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Fast And Furious Hearing: Republicans Clash With Eric Holder On Gun-Walking Program

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Citing leaked, confidential court documents, a senior Republican lawmaker accused Attorney General Eric Holder on Thursday of misleading Congress over the involvement of top Justice Department officials in a botched gun trafficking investigation.

The contentious House Judiciary Committee oversight hearing came just days after Rep. Darrell Issa (R-Calif.), chairman of the House Oversight Committee, said he received court-sealed wiretap applications associated with Operation Fast and Furious, an Arizona gun trafficking investigation that allowed suspected criminals to purchase thousands of firearms and smuggle them into Mexico.

For well over a year, Issa has sought to hold senior Department of Justice officials responsible for Fast and Furious, which exploded after a Border Patrol agent was killed in early 2011 with a gun linked to the operation. Holder and other DOJ officials maintain that they were not directly involved in the decision to authorize "gun-walking," the tactic of allowing guns to slip into criminal hands.

Gun-walking was intended to allow federal agents to track gun movement across the border and into the hands of drug cartels, as part of a larger operation to disrupt high-level arms trafficking in the Southwest. But agents lost track of hundreds of guns, some of which were later found at crime scenes in the U.S and Mexico.

The Fast and Furious wiretap applications, which remain sealed by federal court order, were not requested as part of a wide-ranging committee subpoena of DOJ documents related to the operation. Issa did not release the contents of the applications, but described them at length in a letter to Holder earlier this week. At Thursday's hearing, he said they were provided by a "furious group of whistleblowers."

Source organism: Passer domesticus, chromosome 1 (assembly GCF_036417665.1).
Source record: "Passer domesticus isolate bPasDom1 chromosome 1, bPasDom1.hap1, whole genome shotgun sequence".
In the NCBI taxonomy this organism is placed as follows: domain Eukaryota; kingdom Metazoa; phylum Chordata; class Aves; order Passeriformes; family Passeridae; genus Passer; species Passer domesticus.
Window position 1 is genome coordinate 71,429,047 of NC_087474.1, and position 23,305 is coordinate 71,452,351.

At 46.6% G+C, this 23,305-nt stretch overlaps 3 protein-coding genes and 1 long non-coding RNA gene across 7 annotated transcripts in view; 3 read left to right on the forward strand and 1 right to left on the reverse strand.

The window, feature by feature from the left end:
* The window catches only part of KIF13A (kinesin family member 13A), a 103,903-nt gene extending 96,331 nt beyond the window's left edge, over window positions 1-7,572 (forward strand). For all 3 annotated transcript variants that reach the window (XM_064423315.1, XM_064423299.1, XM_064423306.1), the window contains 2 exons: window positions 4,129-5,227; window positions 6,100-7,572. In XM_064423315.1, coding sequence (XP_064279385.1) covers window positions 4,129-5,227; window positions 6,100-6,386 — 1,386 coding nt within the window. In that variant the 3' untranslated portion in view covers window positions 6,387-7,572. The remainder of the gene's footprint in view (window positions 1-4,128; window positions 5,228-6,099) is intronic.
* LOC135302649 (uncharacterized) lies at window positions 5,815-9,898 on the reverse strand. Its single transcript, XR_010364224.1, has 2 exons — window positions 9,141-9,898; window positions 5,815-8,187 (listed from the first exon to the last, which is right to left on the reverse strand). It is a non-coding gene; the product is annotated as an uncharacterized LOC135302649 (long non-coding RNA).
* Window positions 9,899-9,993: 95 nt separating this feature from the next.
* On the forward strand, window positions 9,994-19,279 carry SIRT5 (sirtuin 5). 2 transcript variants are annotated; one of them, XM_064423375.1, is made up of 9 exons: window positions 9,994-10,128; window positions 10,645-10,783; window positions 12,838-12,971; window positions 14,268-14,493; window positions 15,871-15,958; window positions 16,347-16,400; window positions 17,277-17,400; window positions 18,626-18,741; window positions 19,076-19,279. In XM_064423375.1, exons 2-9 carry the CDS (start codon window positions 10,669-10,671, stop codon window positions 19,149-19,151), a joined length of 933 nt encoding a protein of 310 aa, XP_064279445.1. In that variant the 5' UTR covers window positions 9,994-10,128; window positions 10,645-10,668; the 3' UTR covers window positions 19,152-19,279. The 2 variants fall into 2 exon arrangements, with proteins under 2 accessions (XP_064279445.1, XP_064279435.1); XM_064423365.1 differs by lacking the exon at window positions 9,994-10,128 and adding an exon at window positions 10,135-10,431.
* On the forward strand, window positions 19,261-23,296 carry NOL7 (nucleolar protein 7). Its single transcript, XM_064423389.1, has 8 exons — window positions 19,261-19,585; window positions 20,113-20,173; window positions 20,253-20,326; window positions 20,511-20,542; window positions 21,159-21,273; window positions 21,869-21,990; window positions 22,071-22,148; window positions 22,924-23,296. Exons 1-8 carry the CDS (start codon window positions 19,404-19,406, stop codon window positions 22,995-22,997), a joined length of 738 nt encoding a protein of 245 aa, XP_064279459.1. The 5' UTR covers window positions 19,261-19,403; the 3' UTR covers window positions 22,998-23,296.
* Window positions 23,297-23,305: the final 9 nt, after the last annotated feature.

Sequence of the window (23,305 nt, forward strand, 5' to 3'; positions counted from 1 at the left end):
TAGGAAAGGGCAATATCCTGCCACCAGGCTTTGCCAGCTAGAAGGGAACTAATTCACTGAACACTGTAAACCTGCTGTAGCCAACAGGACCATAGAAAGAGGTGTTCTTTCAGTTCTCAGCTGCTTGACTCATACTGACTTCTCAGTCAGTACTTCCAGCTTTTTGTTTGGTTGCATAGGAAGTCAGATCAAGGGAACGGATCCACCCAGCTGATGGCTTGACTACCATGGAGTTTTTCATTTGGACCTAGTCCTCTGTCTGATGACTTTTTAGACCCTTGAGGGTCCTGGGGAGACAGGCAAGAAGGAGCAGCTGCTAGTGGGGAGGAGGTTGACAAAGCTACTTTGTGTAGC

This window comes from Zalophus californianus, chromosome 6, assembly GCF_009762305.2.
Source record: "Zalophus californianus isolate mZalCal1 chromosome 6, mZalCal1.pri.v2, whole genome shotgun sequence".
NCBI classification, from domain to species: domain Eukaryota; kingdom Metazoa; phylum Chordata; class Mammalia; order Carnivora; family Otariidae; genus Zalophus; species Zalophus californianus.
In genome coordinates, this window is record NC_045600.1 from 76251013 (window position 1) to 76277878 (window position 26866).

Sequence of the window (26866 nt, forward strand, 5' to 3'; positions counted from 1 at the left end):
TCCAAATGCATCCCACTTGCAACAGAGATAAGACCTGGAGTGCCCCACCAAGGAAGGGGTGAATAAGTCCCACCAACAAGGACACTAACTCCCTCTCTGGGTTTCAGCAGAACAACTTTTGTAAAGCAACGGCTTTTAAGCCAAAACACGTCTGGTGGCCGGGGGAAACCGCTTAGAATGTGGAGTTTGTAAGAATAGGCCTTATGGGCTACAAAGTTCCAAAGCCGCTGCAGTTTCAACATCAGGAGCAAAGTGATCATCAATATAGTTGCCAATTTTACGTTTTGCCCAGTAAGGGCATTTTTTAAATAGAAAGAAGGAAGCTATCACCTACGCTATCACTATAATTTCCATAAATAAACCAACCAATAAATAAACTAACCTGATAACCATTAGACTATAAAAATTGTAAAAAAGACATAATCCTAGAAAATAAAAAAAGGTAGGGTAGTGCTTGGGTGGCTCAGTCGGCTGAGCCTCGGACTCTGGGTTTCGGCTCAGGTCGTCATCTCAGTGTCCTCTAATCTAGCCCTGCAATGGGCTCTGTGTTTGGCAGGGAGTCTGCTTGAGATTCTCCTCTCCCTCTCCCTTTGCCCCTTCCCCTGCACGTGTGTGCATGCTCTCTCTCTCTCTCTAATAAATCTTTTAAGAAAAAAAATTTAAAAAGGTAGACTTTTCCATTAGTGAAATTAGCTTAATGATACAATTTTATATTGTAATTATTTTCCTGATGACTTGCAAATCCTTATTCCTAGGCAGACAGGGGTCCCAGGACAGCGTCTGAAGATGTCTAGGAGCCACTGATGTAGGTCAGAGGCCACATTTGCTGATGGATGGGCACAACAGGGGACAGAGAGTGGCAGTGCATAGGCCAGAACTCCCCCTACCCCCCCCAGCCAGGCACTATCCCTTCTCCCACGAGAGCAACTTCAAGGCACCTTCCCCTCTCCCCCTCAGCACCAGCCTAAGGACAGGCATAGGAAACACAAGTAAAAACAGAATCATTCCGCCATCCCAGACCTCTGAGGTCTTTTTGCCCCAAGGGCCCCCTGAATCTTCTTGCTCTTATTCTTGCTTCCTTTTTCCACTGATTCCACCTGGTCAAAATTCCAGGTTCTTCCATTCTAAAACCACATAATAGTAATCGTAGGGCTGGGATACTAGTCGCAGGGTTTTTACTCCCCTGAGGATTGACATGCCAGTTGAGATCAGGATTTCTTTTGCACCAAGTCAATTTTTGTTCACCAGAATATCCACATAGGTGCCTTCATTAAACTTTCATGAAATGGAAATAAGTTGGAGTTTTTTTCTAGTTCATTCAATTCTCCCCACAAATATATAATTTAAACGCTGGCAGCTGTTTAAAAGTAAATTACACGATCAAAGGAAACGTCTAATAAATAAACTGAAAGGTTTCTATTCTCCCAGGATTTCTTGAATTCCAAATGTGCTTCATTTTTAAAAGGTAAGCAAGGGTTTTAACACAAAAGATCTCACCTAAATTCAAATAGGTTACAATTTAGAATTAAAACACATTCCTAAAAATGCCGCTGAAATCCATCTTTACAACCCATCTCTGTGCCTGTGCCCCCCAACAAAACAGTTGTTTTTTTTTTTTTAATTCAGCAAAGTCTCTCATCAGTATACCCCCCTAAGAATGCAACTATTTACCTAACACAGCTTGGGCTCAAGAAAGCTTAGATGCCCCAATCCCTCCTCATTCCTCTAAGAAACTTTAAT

"These wiretap applications, which we did not subpoena but which were given to us by a furious group of whistleblowers that are tired of your stonewalling, indicate that a number of key individuals in your administration in fact were responsible for information contained in here, that clearly shows that the tactics of Fast and Furious were known," Issa said to Holder.

"I have read them and I disagree with the conclusion that you just reached," Holder responded. He added that "nothing in those affidavits" indicated that guns were being allowed to "walk" into the hands of criminals.

Holder said he could not discuss the contents of the wiretap applications without violating a federal court order. But he said his opinion was roughly the same as the one expressed by Rep. Elijah Cummings, the ranking Democrat on the House Oversight Committee, in a June 5 letter to Issa.

In the letter, Cummings blasted Issa for mischaracterizing the contents of the wiretap applications and omitting critical facts. The letter was heavily redacted to "protect the integrity" of ongoing investigations and prosecutions, Cummings said.

In describing the wiretap applications, Issa made "a key omission that completely undermines your conclusions and distorts your representations," Cummings wrote.

At the beginning of the hearing, Holder told Judiciary Committee chairman Lamar Smith that he did not personally learn of the gun-walking tactics until early 2011, two months after the death of Border Patrol agent Bryan Terry.

The controversy over Fast and Furious led to the August 2011 ouster of the acting head of the Bureau of Alcohol, Tobacco and Firearms, which supervised key aspects of the investigation, and the departure of the top federal prosecutor in Arizona. But it has yet to claim any senior Justice Department personnel, despite Issa's dogged efforts.

For the past several months, Issa has attempted to persuade the Republican leadership to move forward with a contempt of Congress citation against Holder for failing to provide documents demanded by his subpoena. House leaders have not authorized such a dramatic step, which would require a full congressional vote.

In May, Boehner did not endorse a contempt of Congress citation, but said that "all options are on the table" in the Fast and Furious investigation. "I do believe that when it comes to Fast and Furious that we've got to get to the bottom of what happened and who's responsible," Boehner said.

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